Author: Ali Abel Sadah Posted February 20, 2013
Following an attempt by Iraqi parliament speaker Osama al-Nujaifi to restore the dismissed head of the Justice and Accountability Committee to his post, in a clear challenge to Prime Minister Nouri al-Maliki, Maliki’s supporters are seeking to oust Nujaifi.
Nujaifi recently ordered that Falah Shanshal resume his position as the head of the Justice and Accountability Committee, a day after his dismissal by Maliki.
Al-Monitor was able to secure a copy of an official press statement titled “Directive” in which Nujaifi stated that the “election of Shanshal and his deputy Bakhtiar Omar by the members of the Justice and Accountability Committee was legal. The committee is exclusively associated with the parliament.”
Maliki and Nujaifi have been fighting over the power to supervise independent committees including the Judicial Council, the Justice and Accountability Committee, the Electoral Committee and the Human Rights Committee.
Both parties exchanged accusations of politicization and using the committees for personal purposes. Maliki’s opponents argue that he is exerting tremendous efforts to maintain control over the committees.
Nujaifi’s decision to reassign Shanshal, a leading member of the Sadrist movement, not only defies Maliki but also reflects the chaos endemic within Iraqi state institutions.
Maliki dismissed Shanshal following the decision to remove Chief Justice Midhat al-Mahmoud in accordance with the de-Baathification law. The State of Law coalition regards this decision as political targeting.
Bassem Badri, a member of the Maliki-led Islamic Dawa Party, has been assigned as the new head of the Justice and Accountability Committee.
Amid the ongoing conflict, the committee is functioning under the auspices of two heads, the first supported by Maliki and the second backed by Nujaifi.
As the crisis develops further, especially in the wake of Nujaifi’s decision, the State of Law coalition is seeking to oust the speaker, certainly not for the first time.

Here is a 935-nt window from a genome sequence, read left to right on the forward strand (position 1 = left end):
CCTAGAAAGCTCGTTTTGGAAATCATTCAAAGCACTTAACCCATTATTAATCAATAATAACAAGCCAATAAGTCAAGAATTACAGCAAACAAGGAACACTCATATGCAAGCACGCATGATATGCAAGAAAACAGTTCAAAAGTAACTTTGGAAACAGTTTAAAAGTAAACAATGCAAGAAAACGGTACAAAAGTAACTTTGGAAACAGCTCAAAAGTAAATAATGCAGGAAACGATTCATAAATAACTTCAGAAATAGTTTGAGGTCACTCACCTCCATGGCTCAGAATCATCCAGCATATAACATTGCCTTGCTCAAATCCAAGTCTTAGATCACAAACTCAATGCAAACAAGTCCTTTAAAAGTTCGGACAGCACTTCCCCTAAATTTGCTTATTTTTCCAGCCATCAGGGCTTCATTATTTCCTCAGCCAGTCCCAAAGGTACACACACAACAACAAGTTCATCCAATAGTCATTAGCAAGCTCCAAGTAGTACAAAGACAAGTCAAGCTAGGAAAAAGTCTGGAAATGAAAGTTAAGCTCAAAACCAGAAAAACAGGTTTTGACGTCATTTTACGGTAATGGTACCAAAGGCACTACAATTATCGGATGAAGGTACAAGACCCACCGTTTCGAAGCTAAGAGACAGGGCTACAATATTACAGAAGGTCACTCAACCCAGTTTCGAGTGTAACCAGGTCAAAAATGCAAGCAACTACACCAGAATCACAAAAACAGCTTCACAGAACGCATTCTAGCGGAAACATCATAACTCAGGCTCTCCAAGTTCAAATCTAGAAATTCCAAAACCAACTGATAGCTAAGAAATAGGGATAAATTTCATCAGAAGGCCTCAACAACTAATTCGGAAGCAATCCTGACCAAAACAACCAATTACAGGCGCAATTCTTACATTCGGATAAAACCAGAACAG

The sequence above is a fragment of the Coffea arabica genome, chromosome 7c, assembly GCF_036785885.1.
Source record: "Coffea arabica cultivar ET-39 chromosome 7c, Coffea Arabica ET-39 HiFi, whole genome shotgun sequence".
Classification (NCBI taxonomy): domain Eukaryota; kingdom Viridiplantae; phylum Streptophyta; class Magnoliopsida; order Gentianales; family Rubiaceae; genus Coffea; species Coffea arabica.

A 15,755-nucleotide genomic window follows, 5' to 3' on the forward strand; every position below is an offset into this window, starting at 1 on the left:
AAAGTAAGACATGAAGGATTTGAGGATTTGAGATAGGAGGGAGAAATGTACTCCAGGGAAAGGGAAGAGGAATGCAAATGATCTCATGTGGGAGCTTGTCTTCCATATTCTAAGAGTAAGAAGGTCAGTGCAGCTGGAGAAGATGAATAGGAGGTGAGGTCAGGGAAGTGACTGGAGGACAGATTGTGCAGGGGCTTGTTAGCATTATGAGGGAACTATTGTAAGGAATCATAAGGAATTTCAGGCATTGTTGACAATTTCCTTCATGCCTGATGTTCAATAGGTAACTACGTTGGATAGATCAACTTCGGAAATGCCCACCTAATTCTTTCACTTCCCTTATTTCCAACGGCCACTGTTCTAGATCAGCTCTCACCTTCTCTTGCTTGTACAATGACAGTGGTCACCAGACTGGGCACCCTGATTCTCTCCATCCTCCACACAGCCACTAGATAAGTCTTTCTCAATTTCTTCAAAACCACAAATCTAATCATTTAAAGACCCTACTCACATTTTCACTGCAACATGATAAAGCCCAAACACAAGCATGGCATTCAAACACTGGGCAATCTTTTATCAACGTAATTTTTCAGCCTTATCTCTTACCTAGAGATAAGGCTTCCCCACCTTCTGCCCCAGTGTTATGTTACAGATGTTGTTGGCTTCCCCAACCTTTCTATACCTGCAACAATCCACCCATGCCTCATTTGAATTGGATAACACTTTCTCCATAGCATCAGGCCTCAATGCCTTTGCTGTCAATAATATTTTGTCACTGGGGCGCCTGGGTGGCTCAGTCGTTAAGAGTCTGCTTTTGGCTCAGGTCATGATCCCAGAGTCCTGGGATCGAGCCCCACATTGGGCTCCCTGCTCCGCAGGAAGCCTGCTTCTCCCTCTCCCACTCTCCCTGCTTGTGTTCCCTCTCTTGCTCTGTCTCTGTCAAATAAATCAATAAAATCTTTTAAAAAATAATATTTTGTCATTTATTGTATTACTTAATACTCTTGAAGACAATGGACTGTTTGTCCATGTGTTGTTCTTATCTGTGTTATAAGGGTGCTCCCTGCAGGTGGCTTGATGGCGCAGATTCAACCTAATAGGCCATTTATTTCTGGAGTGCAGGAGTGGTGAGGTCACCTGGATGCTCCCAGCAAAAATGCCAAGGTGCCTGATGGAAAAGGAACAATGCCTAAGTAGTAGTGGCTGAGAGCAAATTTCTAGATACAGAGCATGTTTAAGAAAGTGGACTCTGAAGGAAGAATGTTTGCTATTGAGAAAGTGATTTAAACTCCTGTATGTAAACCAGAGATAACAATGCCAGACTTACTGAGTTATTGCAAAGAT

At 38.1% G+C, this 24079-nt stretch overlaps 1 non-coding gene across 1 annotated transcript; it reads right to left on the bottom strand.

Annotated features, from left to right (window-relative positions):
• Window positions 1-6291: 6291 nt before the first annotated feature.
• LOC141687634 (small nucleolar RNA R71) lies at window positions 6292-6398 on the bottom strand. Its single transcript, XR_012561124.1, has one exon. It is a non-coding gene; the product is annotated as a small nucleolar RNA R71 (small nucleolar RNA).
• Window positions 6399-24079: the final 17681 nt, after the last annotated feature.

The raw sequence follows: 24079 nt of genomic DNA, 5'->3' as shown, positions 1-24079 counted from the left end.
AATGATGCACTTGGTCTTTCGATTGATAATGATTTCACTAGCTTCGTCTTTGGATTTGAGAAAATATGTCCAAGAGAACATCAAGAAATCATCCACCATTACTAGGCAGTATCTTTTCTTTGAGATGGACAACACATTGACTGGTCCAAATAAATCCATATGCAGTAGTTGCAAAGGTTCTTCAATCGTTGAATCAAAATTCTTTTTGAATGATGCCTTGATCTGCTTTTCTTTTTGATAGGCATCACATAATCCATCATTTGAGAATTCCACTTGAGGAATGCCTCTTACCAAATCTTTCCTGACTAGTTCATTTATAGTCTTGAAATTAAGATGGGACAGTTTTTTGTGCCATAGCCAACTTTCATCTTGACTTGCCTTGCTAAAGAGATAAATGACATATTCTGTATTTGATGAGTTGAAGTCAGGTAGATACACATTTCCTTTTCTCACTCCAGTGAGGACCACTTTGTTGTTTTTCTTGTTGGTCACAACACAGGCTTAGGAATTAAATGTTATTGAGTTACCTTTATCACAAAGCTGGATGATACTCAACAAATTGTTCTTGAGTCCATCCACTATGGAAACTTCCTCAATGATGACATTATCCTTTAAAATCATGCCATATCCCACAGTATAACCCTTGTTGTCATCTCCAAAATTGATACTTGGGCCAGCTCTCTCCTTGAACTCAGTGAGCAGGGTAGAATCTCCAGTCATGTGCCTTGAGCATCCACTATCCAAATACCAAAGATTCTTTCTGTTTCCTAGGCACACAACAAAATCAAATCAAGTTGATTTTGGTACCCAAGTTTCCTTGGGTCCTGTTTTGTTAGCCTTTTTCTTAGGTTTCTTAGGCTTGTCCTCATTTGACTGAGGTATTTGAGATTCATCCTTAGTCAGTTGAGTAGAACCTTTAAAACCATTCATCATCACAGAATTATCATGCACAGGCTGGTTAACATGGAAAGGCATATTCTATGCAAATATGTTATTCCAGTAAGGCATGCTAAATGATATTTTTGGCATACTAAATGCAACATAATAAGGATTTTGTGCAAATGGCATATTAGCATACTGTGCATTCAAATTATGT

The leading positions in Iraq have been distributed according to political agreements: the president is to be Kurdish, the prime minister Shiite and the speaker of parliament Sunni.
Maliki’s attempt to oust Nujaifi is expected to ignite vehement opposition, since he would be violating the same agreement that brought him to power. Ongoing Sunni protests will make Maliki's attempt even harder. Nujaifi's ouster would add fuel to the fire, since he is the most prominent Sunni political figure.
Meanwhile, Maliki is trying to reinstate Mahmoud to his position in the Judicial Council. Local news agencies in Iraq broadcasted on Feb. 17 a newsflash stating that Mahmoud has returned to Iraq following his dismissal after a trip abroad.
A close political source to the ruling Shiite National Iraqi Alliance told Al-Monitor that Mahmoud has appealed to the Court of Cassation and is likely to win the lawsuit and regain his post.
Meanwhile, Iraqi politicians and observers believe that Maliki will win and restore the posts of his supporters. But his opponents are certainly preparing to strike again.
Ali Abel Sadah is a writer and journalist from Baghdad working in both Iraqi and Arab media. He was the editorial manager of a number of local newspapers, and was a political and cultural reporter for over 10 years.
Read More: http://www.al-monitor.com/pulse/originals/2013/02/iraqi-government-rift-dismissals.html